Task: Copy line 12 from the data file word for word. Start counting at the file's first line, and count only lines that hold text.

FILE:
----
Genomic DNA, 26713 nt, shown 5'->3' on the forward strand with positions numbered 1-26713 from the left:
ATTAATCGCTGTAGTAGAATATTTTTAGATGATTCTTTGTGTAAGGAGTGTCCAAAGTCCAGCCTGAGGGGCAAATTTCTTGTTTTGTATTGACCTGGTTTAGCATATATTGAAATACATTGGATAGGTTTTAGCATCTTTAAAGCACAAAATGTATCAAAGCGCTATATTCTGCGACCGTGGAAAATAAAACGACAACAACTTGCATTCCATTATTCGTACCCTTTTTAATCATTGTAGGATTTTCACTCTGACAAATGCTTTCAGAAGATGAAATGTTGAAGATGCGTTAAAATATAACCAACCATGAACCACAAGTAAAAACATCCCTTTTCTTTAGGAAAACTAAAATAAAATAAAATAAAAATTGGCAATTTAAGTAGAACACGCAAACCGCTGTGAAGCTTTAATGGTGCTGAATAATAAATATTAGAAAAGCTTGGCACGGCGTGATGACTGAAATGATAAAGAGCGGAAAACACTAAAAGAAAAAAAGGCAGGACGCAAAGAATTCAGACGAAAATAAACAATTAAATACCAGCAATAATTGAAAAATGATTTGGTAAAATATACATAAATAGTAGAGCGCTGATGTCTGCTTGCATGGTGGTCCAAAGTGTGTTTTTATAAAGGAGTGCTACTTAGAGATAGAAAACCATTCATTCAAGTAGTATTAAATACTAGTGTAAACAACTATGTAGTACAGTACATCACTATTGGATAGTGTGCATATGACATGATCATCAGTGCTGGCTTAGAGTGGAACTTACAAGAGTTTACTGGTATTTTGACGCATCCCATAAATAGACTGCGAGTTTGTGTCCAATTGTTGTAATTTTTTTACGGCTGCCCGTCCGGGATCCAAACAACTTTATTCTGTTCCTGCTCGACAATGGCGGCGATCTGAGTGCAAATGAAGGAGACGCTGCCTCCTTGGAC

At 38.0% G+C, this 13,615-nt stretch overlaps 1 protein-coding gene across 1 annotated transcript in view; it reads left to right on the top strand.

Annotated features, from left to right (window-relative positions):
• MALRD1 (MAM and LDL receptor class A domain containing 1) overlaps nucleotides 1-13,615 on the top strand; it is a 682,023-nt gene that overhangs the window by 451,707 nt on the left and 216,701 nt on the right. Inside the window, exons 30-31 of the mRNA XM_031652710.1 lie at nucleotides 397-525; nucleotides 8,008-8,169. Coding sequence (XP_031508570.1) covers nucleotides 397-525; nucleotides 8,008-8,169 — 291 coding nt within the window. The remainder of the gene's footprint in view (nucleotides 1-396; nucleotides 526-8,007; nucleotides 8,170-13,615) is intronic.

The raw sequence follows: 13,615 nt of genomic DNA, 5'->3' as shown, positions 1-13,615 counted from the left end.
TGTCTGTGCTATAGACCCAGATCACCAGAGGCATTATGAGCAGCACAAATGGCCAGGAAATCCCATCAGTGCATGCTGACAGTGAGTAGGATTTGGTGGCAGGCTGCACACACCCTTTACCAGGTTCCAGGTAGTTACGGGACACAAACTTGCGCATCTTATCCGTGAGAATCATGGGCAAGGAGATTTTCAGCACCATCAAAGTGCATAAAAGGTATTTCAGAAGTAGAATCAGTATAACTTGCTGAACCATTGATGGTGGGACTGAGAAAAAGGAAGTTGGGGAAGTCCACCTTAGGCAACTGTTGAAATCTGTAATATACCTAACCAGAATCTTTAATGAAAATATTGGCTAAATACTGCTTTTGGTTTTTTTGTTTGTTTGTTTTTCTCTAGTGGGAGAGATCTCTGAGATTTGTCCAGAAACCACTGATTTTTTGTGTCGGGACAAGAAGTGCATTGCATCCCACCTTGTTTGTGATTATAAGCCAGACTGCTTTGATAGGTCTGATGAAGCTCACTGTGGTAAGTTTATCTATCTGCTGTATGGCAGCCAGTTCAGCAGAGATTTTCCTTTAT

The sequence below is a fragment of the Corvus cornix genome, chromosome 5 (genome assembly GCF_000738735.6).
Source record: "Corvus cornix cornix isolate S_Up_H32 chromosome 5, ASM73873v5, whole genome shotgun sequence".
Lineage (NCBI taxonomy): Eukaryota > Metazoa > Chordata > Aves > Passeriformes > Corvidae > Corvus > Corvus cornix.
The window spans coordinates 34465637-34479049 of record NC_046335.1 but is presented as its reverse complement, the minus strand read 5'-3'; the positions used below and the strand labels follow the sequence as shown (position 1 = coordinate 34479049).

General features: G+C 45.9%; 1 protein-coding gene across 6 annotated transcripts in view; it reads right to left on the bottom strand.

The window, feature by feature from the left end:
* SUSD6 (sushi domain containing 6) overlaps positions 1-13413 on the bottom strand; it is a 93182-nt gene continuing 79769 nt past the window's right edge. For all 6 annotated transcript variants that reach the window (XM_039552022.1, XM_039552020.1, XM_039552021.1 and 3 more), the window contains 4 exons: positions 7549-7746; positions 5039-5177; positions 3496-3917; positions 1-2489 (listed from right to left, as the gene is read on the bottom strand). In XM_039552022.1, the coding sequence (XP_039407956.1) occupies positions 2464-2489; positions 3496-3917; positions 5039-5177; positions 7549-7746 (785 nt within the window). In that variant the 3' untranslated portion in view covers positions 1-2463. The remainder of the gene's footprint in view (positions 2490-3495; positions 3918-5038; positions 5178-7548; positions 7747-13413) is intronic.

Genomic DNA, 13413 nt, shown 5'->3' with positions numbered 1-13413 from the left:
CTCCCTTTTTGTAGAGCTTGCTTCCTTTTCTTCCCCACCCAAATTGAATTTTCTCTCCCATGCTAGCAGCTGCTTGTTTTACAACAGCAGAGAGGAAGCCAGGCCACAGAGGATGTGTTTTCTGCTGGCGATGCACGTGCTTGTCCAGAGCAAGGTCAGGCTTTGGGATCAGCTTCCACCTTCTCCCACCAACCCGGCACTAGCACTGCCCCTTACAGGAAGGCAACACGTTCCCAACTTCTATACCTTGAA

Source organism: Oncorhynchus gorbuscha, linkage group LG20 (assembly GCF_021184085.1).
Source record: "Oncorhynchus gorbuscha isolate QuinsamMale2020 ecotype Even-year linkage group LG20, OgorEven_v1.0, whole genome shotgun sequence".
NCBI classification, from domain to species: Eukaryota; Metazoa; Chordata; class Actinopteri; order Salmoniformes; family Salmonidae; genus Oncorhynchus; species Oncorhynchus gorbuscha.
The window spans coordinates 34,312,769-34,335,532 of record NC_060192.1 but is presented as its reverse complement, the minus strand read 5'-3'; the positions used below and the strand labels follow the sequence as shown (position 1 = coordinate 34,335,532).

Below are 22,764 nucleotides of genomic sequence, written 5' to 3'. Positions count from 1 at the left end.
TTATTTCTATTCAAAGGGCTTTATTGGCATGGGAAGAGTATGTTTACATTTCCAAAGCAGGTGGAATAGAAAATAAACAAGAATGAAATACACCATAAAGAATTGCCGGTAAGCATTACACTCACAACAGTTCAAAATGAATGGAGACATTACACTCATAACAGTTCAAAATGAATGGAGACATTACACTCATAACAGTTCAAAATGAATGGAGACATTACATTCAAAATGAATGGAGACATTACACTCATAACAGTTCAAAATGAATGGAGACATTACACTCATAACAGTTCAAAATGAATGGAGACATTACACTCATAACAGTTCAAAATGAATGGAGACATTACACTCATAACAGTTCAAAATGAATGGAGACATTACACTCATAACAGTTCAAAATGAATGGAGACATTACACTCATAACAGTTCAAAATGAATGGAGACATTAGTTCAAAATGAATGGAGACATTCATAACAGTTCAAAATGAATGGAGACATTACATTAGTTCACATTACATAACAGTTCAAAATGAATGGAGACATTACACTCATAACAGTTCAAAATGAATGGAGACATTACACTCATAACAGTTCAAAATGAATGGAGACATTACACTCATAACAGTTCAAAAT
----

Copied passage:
General features: G+C 45.9%; 1 protein-coding gene across 6 annotated transcripts in view; it reads right to left on the bottom strand.